ARCHEOLOGY – Dated from Roman times, three burials have provided researchers with new specimens of golden amulets, in vogue in the last centuries of ancient Egypt.
In golden silence, they had spoken the language of the dead for centuries. Discovered this fall, three ancient Egyptians buried in Roman times contained, in the secrecy of their jaws, small tongue-shaped amulets covered with gold leaf, the Egyptian Ministry of Tourism and Antiquities announced on December 5. Small treasures which were not intended to highlight the oratorical talents of the deceased but, on the contrary, to ensure that they do not find themselves speechless in the hereafter.
These precious funerary remains were found by a Spanish archaeological mission completed on December 10. Led by the former Near East Institute of the University of Barcelona, the objective of the excavation was to study the various burial sites of the ancient city of Oxyrhynchus, on the site of which the city stands. modern Al-Bahnasa, some 170 kilometers south of Cairo. The three golden amulets are not the first to have resurfaced there, far from it. “It was about a ritual of protection of the dead quite characteristic of the Roman necropolis of Oxyrhynchus, since fourteen of these golden tongues have been found to this day”, said the archaeologists Maite Mascort and Esther Pons on December 6, in a press release from the University of Barcelona.
Like the Greeks, who placed an obolus in the mouths of their deceased to pay Charon, the nocher of the dead, some Egyptians sometimes slipped tongue-shaped amulets between the teeth of the deceased to ensure the continuity of the faculty of talk about these travelers who left for the domain of Osiris. It would be a kind of amulet that appeared late in Egyptian culture. Discovered west of Alexandria at the beginning of the year, several mummies also provided with golden tongues, also dated from the Roman period of Egypt, the beginning of which is traditionally set at the annexation of the kingdom in 30 BCE.
Discovery of two Saite tombs
As impressive as they are, the golden tongues of Oxyrhynchus are not, however, the most fertile discoveries of the last excavation campaign carried out by the Spanish team. Among the most notable finds, researchers have unearthed since November five Byzantine crypts as well as three Roman tombs whose deceased were wrapped in polychrome cardboard boxes. Above all, archaeologists also got their hands on two sarcophagus tombs dated from the XXVIe dynasty. Corresponding to the so-called Saite period, from VIIe au VIe century BC AD, they are contemporary with the last indigenous Egyptian kings to have reigned over the country, before the Persian conquest and the successive domination of the Hellenistic then Roman rulers.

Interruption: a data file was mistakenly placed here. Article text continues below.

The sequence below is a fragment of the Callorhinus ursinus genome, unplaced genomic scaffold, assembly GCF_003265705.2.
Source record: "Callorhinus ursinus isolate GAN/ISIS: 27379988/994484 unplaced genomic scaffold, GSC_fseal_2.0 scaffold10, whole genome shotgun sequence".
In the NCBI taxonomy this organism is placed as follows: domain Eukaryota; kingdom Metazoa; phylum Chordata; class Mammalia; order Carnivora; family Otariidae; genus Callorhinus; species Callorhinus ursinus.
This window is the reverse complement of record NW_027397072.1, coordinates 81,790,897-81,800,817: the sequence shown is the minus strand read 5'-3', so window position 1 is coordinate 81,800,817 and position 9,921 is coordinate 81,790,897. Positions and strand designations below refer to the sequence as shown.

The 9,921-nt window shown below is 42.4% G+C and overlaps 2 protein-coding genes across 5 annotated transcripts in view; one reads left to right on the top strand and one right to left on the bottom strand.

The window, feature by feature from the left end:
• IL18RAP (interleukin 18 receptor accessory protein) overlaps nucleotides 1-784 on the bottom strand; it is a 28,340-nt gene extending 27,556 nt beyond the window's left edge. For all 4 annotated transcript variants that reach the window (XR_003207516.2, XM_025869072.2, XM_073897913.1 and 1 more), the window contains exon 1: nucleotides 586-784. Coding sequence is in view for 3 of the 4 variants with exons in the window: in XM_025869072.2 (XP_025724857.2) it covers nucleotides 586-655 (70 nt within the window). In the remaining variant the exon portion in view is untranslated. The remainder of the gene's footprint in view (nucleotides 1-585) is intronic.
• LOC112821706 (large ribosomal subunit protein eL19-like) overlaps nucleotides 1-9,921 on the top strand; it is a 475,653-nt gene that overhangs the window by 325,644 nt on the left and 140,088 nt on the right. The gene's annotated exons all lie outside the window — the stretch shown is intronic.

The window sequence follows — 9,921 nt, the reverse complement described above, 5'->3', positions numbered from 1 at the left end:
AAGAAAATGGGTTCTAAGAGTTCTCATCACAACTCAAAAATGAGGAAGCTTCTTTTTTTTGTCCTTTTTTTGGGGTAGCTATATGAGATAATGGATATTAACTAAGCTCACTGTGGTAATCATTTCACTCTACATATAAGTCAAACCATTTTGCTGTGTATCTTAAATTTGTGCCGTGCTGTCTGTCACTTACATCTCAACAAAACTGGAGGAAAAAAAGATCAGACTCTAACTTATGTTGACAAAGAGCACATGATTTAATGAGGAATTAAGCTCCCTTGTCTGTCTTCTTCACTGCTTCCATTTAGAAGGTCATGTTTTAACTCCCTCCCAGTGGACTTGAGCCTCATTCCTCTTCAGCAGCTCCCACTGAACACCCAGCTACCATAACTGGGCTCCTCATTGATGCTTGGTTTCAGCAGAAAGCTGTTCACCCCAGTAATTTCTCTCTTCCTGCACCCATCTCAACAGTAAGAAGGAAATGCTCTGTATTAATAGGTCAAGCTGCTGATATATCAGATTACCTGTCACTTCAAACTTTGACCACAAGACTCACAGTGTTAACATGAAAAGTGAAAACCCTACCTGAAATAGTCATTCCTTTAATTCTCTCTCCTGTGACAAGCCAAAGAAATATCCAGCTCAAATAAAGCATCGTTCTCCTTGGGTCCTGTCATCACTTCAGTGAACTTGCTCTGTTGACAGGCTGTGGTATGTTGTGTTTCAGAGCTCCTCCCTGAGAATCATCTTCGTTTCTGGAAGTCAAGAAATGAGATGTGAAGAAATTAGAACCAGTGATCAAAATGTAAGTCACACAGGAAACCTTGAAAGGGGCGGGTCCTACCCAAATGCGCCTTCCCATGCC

Better still, if one of these two tombs was opened and looted in Antiquity, the same fate was spared at the second tomb. Unsealed by Egyptologists, the room contained tombs of funerary remains. The buried individual, undoubtedly a man according to the decoration of his sarcophagus, was consequently bathed in an ocean of earthenware ornaments as well as the most diverse amulets: Djed pillar, eyes of Horus, scarabs, figurine of Horus, … The picture was completed by the presence of the four canopic jars, containing the viscera of the mummy. Without forgetting the presence of a modest procession of 399 ouchebtis, small statuettes representing the funeral servants of the deceased.
A beautiful discovery that promises to deepen knowledge of the most ancient ages of the site, long before the accumulation of more recent Roman remains. “The closed and sealed tomb of the Saite period displays an architectural structure different from the rest of what has been found so far on the site, thus specified Maite Mascort and Esther Pons. Moreover, as it is intact, it will allow us to learn more about the funeral rituals of this chronological period in Oxyrhynchus. ” A golden find, in short, better suited to fuel future discussions in Egyptian circles than one-on-one with Osiris.